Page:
Jump to content

Knott's Berry Farm

Coordinates: 33°50′39″N 118°00′01″W / 33.844178°N 118.000267°W / 33.844178; -118.000267
From Wikipedia, the free encyclopedia
Knott's Berry Farm
Location8039 Beach Boulevard
Buena Park, California 90620, U.S.
Coordinates33°50′39″N 118°00′01″W / 33.844178°N 118.000267°W / 33.844178; -118.000267
Opened1920; 104 years ago (1920)
OwnerCedar Fair
General managerJon Storbeck
SloganAmerica's 1st Theme Park, California's Best Theme Park, The Friendliest Place in the West
Operating seasonYear-round
Attendance4,115,000 (2018)[1]
Area57 acres (23 ha)
Roller coasters9
Water rides2

Knott's Berry Farm is a 57-acre (2,500,000 sq ft) theme park located in Buena Park, California, owned and operated by Cedar Fair. In March 2015, it was ranked as the twelfth-most-visited theme park in North America, while averaging approximately 4 million visitors per year. The park features over 40 rides, including roller coasters, family rides, dark rides, and water rides.

Walter and Cordelia Knott first settled in Buena Park in 1920. The park began as a roadside berry stand run by Walter Knott along State Route 39 in California. By the 1940s, a restaurant, several shops, and other attractions had been constructed on the property to entertain a growing number of visitors, including a replica ghost town. The site continued its transformation into a modern amusement park over the next two decades, and an admission charge was added in 1968. In 1997, the park was sold to Cedar Fair for $300 million.[2][3]



The Timber Mountain Log Ride is one of Knott's Berry Farm's most popular rides.

The park sits on the site of a former berry farm established by Walter Knott and his family. Beginning in 1923,[4] the Knott family sold berries, berry preserves, and pies from a roadside stand along State Route 39. In June 1934, the Knotts began selling fried chicken dinners in a tea room on the property, later named "Mrs. Knott's Chicken Dinner Restaurant."[5] The dinners soon became a major tourist draw, and the Knotts built several shops and other attractions to entertain visitors waiting for a seat in the restaurant. In 1940, Walter Knott began constructing a replica Ghost Town on the property, the beginning of the present-day theme park. Ghost Town was Walter Knott's tribute to the pioneers, which included his own grandparents who came to California in a covered wagon from Texas in 1868 (when his mother was about four years old).[6][7][8][9] The idea of an amusement park picked up in the 1950s when Walter Knott opened a "summer-long county fair."[10]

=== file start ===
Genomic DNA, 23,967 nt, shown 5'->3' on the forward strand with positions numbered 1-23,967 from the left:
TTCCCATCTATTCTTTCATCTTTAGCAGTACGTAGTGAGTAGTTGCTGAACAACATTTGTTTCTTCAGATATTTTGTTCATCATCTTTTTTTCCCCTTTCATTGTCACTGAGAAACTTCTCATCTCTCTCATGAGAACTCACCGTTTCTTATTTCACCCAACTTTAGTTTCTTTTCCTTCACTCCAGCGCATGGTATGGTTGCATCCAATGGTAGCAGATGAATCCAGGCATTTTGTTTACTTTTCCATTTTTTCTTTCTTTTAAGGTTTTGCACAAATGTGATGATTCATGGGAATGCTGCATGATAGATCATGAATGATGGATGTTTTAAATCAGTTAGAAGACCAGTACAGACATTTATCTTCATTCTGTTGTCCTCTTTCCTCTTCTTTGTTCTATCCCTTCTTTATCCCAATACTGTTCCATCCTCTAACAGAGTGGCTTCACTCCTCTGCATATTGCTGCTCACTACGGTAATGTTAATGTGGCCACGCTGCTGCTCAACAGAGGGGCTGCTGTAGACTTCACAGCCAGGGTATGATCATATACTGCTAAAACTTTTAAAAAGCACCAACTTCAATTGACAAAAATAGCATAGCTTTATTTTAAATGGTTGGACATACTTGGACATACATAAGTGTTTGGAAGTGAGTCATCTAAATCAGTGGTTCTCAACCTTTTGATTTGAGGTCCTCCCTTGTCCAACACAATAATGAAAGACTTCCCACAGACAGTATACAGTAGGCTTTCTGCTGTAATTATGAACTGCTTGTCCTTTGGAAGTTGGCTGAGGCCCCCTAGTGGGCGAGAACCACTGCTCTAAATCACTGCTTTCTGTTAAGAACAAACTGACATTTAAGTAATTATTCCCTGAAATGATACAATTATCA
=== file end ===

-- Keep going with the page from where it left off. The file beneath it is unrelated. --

Knott's first theme park logo, composed of a prospector with a pack mule
Wood carver H. S. "Andy" Anderson with Sad Eye Joe in the Ghost Town area of the park, 1941

Paul von Klieben was the key employee of Walter Knott in the creation of the Ghost Town at Knott's Berry Farm and the restoration of the ghost town of Calico, California. In 1941, he joined Knott's as a staff artist, then served as art director there from 1943 to 1953. He traveled to ghost towns in the West, conducted research, and designed most of the Ghost Town section of Knott's Berry Farm. He created concept art for most of the buildings that were built there. He also drew up floor plans, oversaw the construction of buildings, and even spent some time painting concrete to look like natural rock. His Old West paintings and murals adorned the walls of many structures in the park, and a number of them still do. His art was also used extensively in Knott's newspapers, menus, brochures, catalogs and other publications.[11][12][13][14]

In 1956, Walter Knott arranged with Marion Speer to bring his Western Trails Museum collection to Knott's Berry Farm. Speer had been an enthusiastic supporter of Walter Knott's efforts to create Ghost Town, and had written articles for Knott's newspaper, the Ghost Town News. In 1956, twenty years after creating his museum, Marion Speer (at age 72) donated the carefully cataloged collection (30,000 items) to Knott's in return for Knott's housing it, displaying it and naming Speer as curator. Speer continued in that position until he retired in 1969 at the age of 84.[15][16][17][18][19]

The original Western Trails Museum building at Knott's was either made of rammed-earth construction or concrete made to look like rammed-earth. This construction technique is fireproof and was used in the old mining town of Calico, California. This ca 1983 photo is courtesy of the Orange County Archives.

The museum was once housed in a building (which has since been razed) at Knott's Berry Farm between Jeffries Barn (now known as the Wilderness Dance Hall) and the schoolhouse. The Western Trails Museum at Knott's is now just south of the saloon in Ghost Town.[20][16][21]

The park became a popular destination for conservative college students in the 1960s, especially as conservative organizations like the California Free Enterprise Association, the Libres Foundation, and the Americanism Educational League were based there.[22] According to Assistant Professor Caroline Rolland-Diamond of the Paris West University Nanterre La Défense:

it also appealed to conservative Americans, young and old, because the idealized representation of a past devoid of social and racial tensions that it offered stood in sharp contrast with the political and social upheavals affecting California since the Free Speech Movement erupted at the University of California at Berkeley in 1964.